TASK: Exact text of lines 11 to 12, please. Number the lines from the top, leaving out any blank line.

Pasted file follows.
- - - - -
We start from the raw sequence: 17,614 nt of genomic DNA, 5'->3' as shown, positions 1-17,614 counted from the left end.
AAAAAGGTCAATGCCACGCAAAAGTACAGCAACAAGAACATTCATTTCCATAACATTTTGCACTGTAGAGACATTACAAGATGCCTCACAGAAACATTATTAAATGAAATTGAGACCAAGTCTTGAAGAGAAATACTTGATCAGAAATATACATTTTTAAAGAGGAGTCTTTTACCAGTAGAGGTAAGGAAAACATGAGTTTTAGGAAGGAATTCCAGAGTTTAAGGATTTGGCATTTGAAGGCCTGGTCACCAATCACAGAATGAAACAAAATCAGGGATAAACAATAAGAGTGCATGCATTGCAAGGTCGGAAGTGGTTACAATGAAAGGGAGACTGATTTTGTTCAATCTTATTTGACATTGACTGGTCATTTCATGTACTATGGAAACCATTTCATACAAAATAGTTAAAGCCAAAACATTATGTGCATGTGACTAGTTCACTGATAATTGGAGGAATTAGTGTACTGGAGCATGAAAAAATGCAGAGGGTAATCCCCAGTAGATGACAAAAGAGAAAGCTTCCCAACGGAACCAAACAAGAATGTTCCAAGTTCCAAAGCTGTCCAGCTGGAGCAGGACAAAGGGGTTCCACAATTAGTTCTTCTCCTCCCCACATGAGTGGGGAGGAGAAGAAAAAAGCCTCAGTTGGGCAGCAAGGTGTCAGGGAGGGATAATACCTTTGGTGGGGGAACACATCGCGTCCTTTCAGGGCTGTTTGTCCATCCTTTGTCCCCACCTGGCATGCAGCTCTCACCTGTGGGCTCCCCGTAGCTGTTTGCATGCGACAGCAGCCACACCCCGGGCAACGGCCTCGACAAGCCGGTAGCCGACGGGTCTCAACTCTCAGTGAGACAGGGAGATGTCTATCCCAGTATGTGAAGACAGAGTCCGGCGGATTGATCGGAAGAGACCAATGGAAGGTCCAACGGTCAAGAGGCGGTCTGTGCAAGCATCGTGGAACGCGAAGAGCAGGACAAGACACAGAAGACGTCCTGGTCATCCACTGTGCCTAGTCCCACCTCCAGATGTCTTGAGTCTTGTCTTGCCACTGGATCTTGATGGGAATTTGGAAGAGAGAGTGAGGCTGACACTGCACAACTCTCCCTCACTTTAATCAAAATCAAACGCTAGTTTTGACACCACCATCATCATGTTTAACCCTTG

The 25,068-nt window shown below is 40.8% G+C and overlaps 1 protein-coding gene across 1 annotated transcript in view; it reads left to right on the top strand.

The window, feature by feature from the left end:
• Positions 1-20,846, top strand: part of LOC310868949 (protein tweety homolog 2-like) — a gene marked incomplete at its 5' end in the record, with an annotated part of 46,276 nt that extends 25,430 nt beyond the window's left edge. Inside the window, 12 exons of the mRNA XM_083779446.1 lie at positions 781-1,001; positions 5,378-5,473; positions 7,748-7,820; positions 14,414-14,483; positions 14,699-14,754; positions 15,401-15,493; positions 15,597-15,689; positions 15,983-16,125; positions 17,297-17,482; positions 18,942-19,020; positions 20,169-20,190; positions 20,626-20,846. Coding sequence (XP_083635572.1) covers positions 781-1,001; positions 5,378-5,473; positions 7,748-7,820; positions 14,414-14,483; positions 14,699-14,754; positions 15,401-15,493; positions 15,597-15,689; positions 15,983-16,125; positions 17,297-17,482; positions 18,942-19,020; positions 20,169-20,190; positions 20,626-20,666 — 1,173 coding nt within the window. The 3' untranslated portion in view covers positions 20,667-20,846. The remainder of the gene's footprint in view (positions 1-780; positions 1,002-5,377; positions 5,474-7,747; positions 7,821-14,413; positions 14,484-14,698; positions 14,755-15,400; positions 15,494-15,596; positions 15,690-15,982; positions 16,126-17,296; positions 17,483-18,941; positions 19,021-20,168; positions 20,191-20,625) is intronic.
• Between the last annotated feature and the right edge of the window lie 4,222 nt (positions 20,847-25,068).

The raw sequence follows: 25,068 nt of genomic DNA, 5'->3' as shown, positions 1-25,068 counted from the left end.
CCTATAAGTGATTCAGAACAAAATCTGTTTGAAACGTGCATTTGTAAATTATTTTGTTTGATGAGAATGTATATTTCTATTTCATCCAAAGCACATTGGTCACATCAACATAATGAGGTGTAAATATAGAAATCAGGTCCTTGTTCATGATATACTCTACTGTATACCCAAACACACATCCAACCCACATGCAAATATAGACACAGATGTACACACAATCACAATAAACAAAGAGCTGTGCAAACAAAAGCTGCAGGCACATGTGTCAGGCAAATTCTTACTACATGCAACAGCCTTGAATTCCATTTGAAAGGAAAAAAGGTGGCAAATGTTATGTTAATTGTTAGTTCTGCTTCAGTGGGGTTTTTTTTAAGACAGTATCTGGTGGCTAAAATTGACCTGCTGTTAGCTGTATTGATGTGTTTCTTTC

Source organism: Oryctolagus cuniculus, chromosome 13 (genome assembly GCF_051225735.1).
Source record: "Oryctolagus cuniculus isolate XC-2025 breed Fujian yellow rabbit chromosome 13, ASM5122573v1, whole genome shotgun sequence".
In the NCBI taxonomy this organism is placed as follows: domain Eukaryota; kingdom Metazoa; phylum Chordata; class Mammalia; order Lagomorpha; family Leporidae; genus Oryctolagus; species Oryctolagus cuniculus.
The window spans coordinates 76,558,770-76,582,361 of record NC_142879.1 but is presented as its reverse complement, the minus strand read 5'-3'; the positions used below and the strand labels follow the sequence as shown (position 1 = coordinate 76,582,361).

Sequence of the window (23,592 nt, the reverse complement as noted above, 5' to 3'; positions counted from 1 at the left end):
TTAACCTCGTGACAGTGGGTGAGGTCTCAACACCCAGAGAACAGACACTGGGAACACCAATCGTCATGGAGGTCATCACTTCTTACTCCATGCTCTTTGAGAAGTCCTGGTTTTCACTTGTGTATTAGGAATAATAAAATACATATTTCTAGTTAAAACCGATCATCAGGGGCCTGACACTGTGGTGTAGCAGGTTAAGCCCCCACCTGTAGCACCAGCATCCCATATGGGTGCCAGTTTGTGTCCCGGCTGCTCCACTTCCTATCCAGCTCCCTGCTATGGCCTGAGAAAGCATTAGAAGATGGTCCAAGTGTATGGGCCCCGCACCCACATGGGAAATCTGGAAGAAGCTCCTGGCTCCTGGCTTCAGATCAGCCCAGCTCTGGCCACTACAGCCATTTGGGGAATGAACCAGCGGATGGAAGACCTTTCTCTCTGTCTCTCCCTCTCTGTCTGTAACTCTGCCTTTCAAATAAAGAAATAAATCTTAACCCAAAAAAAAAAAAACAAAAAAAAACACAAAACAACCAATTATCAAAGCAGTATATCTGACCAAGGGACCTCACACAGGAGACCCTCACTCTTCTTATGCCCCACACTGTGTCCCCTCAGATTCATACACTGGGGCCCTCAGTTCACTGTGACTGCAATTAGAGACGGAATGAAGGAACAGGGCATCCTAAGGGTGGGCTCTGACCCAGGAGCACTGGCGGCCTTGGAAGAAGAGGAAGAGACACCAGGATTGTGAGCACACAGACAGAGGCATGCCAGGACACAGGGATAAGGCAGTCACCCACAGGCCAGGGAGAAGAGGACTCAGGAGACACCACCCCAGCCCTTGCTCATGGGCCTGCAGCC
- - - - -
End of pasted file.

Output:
In the NCBI taxonomy this organism is placed as follows: domain Eukaryota; kingdom Metazoa; phylum Chordata; class Mammalia; order Lagomorpha; family Leporidae; genus Oryctolagus; species Oryctolagus cuniculus.
The window spans coordinates 76,558,770-76,582,361 of record NC_142879.1 but is presented as its reverse complement, the minus strand read 5'-3'; the positions used below and the strand labels follow the sequence as shown (position 1 = coordinate 76,582,361).